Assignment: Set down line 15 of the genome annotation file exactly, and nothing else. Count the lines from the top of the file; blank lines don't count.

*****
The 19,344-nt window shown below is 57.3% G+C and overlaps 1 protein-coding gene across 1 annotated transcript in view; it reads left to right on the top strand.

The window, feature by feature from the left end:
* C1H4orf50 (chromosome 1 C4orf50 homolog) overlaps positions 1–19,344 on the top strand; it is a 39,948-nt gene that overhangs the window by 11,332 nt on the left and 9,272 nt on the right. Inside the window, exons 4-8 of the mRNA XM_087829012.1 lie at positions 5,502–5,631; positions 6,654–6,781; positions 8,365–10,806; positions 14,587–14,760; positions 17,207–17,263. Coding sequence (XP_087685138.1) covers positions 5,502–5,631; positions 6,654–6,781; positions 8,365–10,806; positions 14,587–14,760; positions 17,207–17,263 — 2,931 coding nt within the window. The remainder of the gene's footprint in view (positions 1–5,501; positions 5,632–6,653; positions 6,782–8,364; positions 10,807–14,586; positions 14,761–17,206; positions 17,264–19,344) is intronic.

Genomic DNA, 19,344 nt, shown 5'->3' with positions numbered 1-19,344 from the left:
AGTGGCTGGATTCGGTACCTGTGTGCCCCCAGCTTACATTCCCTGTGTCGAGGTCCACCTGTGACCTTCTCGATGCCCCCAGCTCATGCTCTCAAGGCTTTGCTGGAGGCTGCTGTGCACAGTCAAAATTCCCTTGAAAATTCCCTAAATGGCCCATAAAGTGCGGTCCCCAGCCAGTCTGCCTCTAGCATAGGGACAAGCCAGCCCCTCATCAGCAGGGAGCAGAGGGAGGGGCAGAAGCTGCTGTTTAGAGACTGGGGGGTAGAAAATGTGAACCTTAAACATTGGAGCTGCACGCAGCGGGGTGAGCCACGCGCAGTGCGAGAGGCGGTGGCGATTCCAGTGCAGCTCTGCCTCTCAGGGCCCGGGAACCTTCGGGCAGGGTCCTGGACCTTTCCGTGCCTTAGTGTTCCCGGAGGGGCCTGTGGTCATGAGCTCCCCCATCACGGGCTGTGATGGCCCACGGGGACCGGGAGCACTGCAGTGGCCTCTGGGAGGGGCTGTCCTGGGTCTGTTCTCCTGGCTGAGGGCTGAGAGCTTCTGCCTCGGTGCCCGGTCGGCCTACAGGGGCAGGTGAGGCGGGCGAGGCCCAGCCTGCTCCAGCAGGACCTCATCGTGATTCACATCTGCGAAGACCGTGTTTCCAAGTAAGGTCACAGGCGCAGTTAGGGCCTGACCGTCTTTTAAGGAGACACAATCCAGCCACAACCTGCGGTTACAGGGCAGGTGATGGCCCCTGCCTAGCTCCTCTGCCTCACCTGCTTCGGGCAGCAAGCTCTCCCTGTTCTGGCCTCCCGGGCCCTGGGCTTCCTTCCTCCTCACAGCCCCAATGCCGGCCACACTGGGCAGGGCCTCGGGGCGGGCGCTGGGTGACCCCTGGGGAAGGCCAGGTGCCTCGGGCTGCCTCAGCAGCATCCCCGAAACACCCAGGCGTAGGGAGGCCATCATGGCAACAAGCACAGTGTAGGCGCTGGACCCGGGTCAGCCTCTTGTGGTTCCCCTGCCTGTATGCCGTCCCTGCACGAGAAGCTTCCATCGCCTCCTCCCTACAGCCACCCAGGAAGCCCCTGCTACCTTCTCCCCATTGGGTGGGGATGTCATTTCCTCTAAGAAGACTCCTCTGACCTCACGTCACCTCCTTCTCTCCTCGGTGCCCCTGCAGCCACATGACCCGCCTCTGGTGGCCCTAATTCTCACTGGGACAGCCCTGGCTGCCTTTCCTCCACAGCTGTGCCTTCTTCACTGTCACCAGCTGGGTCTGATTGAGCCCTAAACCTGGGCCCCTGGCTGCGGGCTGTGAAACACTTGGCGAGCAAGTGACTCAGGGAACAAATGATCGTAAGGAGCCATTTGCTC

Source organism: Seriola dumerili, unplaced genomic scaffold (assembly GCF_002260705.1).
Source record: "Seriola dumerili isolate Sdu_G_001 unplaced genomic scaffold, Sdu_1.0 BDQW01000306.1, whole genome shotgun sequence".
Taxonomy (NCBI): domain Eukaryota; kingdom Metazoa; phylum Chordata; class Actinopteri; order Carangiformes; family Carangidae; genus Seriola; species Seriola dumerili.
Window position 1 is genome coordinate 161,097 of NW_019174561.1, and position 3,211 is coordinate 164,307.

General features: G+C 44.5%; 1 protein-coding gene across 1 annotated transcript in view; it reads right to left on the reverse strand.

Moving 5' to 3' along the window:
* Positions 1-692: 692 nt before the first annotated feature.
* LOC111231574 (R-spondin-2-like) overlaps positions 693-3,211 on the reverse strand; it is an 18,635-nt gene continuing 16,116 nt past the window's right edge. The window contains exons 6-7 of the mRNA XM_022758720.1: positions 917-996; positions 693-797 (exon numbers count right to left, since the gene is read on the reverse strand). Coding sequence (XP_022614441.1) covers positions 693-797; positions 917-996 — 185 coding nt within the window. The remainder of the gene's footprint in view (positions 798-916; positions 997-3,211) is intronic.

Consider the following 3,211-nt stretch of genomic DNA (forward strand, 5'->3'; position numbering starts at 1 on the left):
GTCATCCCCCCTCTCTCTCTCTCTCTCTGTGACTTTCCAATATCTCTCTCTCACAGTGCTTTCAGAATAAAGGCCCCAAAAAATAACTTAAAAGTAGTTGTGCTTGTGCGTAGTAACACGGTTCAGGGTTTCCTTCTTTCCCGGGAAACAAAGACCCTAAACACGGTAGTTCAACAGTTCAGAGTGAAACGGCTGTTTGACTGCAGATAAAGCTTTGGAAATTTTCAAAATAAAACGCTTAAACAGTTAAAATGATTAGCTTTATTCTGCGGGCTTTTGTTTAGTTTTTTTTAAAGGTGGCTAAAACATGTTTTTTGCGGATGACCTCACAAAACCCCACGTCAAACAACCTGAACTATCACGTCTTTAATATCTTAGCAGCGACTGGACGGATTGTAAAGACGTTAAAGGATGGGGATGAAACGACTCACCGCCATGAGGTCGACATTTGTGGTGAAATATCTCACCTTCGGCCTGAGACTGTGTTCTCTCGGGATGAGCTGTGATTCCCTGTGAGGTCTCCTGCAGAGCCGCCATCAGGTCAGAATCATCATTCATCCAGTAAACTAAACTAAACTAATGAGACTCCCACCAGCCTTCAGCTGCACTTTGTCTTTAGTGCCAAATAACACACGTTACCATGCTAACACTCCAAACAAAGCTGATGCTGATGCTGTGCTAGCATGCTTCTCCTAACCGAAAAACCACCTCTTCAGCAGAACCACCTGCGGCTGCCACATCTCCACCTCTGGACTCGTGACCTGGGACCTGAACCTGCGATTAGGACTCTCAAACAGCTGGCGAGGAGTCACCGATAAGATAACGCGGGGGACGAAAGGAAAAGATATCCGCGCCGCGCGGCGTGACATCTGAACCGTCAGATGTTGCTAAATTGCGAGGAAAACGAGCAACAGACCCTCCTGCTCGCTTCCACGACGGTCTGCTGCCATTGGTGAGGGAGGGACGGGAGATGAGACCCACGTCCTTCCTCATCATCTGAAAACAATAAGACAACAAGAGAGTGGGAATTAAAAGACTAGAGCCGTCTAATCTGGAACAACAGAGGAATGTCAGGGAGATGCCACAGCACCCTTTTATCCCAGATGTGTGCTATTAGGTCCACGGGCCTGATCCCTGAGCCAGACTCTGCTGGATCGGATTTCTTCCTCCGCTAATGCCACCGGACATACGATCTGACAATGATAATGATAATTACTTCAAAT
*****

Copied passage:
GTCATCCCCCCTCTCTCTCTCTCTCTCTGTGACTTTCCAATATCTCTCTCTCACAGTGCTTTCAGAATAAAGGCCCCAAAAAATAACTTAAAAGTAGTTGTGCTTGTGCGTAGTAACACGGTTCAGGGTTTCCTTCTTTCCCGGGAAACAAAGACCCTAAACACGGTAGTTCAACAGTTCAGAGTGAAACGGCTGTTTGACTGCAGATAAAGCTTTGGAAATTTTCAAAATAAAACGCTTAAACAGTTAAAATGATTAGCTTTATTCTGCGGGCTTTTGTTTAGTTTTTTTTAAAGGTGGCTAAAACATGTTTTTTGCGGATGACCTCACAAAACCCCACGTCAAACAACCTGAACTATCACGTCTTTAATATCTTAGCAGCGACTGGACGGATTGTAAAGACGTTAAAGGATGGGGATGAAACGACTCACCGCCATGAGGTCGACATTTGTGGTGAAATATCTCACCTTCGGCCTGAGACTGTGTTCTCTCGGGATGAGCTGTGATTCCCTGTGAGGTCTCCTGCAGAGCCGCCATCAGGTCAGAATCATCATTCATCCAGTAAACTAAACTAAACTAATGAGACTCCCACCAGCCTTCAGCTGCACTTTGTCTTTAGTGCCAAATAACACACGTTACCATGCTAACACTCCAAACAAAGCTGATGCTGATGCTGTGCTAGCATGCTTCTCCTAACCGAAAAACCACCTCTTCAGCAGAACCACCTGCGGCTGCCACATCTCCACCTCTGGACTCGTGACCTGGGACCTGAACCTGCGATTAGGACTCTCAAACAGCTGGCGAGGAGTCACCGATAAGATAACGCGGGGGACGAAAGGAAAAGATATCCGCGCCGCGCGGCGTGACATCTGAACCGTCAGATGTTGCTAAATTGCGAGGAAAACGAGCAACAGACCCTCCTGCTCGCTTCCACGACGGTCTGCTGCCATTGGTGAGGGAGGGACGGGAGATGAGACCCACGTCCTTCCTCATCATCTGAAAACAATAAGACAACAAGAGAGTGGGAATTAAAAGACTAGAGCCGTCTAATCTGGAACAACAGAGGAATGTCAGGGAGATGCCACAGCACCCTTTTATCCCAGATGTGTGCTATTAGGTCCACGGGCCTGATCCCTGAGCCAGACTCTGCTGGATCGGATTTCTTCCTCCGCTAATGCCACCGGACATACGATCTGACAATGATAATGATAATTACTTCAAAT